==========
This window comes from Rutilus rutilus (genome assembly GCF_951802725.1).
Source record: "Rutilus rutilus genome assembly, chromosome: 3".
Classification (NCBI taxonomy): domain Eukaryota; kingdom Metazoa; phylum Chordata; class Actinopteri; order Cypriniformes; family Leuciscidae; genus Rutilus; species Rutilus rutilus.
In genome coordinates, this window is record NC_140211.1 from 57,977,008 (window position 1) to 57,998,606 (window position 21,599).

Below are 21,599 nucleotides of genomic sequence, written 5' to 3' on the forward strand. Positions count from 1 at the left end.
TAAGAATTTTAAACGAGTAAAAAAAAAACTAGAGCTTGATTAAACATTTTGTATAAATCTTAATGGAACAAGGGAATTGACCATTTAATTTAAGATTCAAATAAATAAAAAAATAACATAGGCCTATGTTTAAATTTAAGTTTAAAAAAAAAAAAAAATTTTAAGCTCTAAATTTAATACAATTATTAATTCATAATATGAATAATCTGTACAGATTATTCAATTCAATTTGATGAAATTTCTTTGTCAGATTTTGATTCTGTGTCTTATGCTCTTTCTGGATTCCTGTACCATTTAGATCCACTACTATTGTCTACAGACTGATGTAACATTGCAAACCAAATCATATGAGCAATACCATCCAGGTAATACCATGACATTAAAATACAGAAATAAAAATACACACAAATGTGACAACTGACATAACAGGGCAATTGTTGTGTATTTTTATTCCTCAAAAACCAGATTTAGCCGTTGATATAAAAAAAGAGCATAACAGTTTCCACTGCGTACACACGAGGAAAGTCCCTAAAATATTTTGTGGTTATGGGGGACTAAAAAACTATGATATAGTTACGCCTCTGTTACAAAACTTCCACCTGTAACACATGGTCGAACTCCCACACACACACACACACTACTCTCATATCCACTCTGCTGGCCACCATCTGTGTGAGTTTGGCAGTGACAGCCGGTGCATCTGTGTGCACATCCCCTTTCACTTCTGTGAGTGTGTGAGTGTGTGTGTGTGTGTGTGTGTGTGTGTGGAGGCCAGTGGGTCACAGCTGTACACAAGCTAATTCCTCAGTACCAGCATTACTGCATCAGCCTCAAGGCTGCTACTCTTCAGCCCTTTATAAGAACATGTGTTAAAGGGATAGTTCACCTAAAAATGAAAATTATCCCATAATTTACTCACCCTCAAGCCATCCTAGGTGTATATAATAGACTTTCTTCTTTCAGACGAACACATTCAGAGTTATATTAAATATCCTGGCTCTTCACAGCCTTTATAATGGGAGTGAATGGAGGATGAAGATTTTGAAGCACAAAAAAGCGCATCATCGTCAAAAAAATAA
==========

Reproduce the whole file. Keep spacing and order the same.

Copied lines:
This window comes from Rutilus rutilus (genome assembly GCF_951802725.1).
Source record: "Rutilus rutilus genome assembly, chromosome: 3".
Classification (NCBI taxonomy): domain Eukaryota; kingdom Metazoa; phylum Chordata; class Actinopteri; order Cypriniformes; family Leuciscidae; genus Rutilus; species Rutilus rutilus.
In genome coordinates, this window is record NC_140211.1 from 57,977,008 (window position 1) to 57,998,606 (window position 21,599).

Below are 21,599 nucleotides of genomic sequence, written 5' to 3' on the forward strand. Positions count from 1 at the left end.
TAAGAATTTTAAACGAGTAAAAAAAAAACTAGAGCTTGATTAAACATTTTGTATAAATCTTAATGGAACAAGGGAATTGACCATTTAATTTAAGATTCAAATAAATAAAAAAATAACATAGGCCTATGTTTAAATTTAAGTTTAAAAAAAAAAAAAAATTTTAAGCTCTAAATTTAATACAATTATTAATTCATAATATGAATAATCTGTACAGATTATTCAATTCAATTTGATGAAATTTCTTTGTCAGATTTTGATTCTGTGTCTTATGCTCTTTCTGGATTCCTGTACCATTTAGATCCACTACTATTGTCTACAGACTGATGTAACATTGCAAACCAAATCATATGAGCAATACCATCCAGGTAATACCATGACATTAAAATACAGAAATAAAAATACACACAAATGTGACAACTGACATAACAGGGCAATTGTTGTGTATTTTTATTCCTCAAAAACCAGATTTAGCCGTTGATATAAAAAAAGAGCATAACAGTTTCCACTGCGTACACACGAGGAAAGTCCCTAAAATATTTTGTGGTTATGGGGGACTAAAAAACTATGATATAGTTACGCCTCTGTTACAAAACTTCCACCTGTAACACATGGTCGAACTCCCACACACACACACACACTACTCTCATATCCACTCTGCTGGCCACCATCTGTGTGAGTTTGGCAGTGACAGCCGGTGCATCTGTGTGCACATCCCCTTTCACTTCTGTGAGTGTGTGAGTGTGTGTGTGTGTGTGTGTGTGTGTGTGGAGGCCAGTGGGTCACAGCTGTACACAAGCTAATTCCTCAGTACCAGCATTACTGCATCAGCCTCAAGGCTGCTACTCTTCAGCCCTTTATAAGAACATGTGTTAAAGGGATAGTTCACCTAAAAATGAAAATTATCCCATAATTTACTCACCCTCAAGCCATCCTAGGTGTATATAATAGACTTTCTTCTTTCAGACGAACACATTCAGAGTTATATTAAATATCCTGGCTCTTCACAGCCTTTATAATGGGAGTGAATGGAGGATGAAGATTTTGAAGCACAAAAAAGCGCATCATCGTCAAAAAAATAA